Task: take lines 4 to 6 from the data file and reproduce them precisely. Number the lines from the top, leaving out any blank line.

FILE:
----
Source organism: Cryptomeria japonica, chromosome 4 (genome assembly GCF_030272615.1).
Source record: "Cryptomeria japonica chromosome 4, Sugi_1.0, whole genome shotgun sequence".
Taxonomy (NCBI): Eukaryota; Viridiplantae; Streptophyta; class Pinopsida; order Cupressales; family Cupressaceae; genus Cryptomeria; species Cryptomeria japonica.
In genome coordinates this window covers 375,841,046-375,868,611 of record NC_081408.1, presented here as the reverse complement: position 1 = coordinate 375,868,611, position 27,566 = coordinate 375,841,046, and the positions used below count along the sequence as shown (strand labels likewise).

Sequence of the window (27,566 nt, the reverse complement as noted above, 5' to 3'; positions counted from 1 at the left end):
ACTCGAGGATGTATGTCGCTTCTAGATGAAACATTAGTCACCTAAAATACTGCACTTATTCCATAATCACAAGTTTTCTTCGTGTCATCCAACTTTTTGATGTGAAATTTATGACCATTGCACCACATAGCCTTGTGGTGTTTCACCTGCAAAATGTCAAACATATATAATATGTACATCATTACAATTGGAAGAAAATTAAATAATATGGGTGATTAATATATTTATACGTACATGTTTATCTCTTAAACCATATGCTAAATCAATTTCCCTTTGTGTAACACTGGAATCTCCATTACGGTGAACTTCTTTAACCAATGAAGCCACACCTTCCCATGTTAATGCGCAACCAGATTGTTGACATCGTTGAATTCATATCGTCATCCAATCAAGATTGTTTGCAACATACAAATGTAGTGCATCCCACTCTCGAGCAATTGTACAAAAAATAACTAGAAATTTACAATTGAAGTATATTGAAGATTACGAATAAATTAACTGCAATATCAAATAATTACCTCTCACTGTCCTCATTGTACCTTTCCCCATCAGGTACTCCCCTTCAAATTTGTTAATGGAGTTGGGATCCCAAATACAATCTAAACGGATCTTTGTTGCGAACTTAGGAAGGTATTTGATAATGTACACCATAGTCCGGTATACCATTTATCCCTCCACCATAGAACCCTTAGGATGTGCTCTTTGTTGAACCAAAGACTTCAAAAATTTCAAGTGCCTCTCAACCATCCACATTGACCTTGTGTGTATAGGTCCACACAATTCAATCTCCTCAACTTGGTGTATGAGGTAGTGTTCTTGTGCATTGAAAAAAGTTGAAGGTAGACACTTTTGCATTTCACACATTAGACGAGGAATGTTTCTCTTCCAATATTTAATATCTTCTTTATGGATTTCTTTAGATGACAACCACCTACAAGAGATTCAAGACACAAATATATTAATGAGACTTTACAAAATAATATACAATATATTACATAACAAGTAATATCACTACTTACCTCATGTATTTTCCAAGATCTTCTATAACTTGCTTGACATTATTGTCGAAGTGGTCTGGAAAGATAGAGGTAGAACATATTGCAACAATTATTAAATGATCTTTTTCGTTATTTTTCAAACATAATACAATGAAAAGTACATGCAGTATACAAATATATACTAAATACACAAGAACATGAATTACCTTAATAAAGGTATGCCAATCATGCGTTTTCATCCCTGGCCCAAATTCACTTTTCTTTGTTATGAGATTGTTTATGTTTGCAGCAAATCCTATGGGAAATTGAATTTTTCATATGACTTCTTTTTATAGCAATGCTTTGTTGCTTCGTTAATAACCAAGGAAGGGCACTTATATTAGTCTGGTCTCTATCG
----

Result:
In genome coordinates this window covers 375,841,046-375,868,611 of record NC_081408.1, presented here as the reverse complement: position 1 = coordinate 375,868,611, position 27,566 = coordinate 375,841,046, and the positions used below count along the sequence as shown (strand labels likewise).

Sequence of the window (27,566 nt, the reverse complement as noted above, 5' to 3'; positions counted from 1 at the left end):
ACTCGAGGATGTATGTCGCTTCTAGATGAAACATTAGTCACCTAAAATACTGCACTTATTCCATAATCACAAGTTTTCTTCGTGTCATCCAACTTTTTGATGTGAAATTTATGACCATTGCACCACATAGCCTTGTGGTGTTTCACCTGCAAAATGTCAAACATATATAATATGTACATCATTACAATTGGAAGAAAATTAAATAATATGGGTGATTAATATATTTATACGTACATGTTTATCTCTTAAACCATATGCTAAATCAATTTCCCTTTGTGTAACACTGGAATCTCCATTACGGTGAACTTCTTTAACCAATGAAGCCACACCTTCCCATGTTAATGCGCAACCAGATTGTTGACATCGTTGAATTCATATCGTCATCCAATCAAGATTGTTTGCAACATACAAATGTAGTGCATCCCACTCTCGAGCAATTGTACAAAAAATAACTAGAAATTTACAATTGAAGTATATTGAAGATTACGAATAAATTAACTGCAATATCAAATAATTACCTCTCACTGTCCTCATTGTACCTTTCCCCATCAGGTACTCCCCTTCAAATTTGTTAATGGAGTTGGGATCCCAAATACAATCTAAACGGATCTTTGTTGCGAACTTAGGAAGGTATTTGATAATGTACACCATAGTCCGGTATACCATTTATCCCTCCACCATAGAACCCTTAGGATGTGCTCTTTGTTGAACCAAAGACTTCAAAAATTTCAAGTGCCTCTCAACCATCCACATTGACCTTGTGTGTATAGGTCCACACAATTCAATCTCCTCAACTTGGTGTATGAGGTAGTGTTCTTGTGCATTGAAAAAAGTTGAAGGTAGACACTTTTGCATTTCACACATTAGACGAGGAATGTTTCTCTTCCAATATTTAATATCTTCTTTATGGATTTCTTTAGATGACAACCACCTACAAGAGATTCAAGACACAAATATATTAATGAGACTTTACAAAATAATATACAATATATTACATAACAAGTAATATCACTACTTACCTCATGTATTTTCCAAGATCTTCTATAACTTGCTTGACATTATTGTCGAAGTGGTCTGGAAAGATAGAGGTAGAACATATTGCAACAATTATTAAATGATCTTTTTCGTTATTTTTCAAACATAATACAATGAAAAGTACATGCAGTATACAAATATATACTAAATACACAAGAACATGAATTACCTTAATAAAGGTATGCCAATCATGCGTTTTCATCCCTGGCCCAAATTCACTTTTCTTTGTTATGAGATTGTTTATGTTTGCAGCAAATCCTATGGGAAATTGAATTTTTCATATGACTTCTTTTTATAGCAATGCTTTGTTGCTTCGTTAATAACCAAGGAAGGGCACTTATATTAGTCTGGTCTCTATCG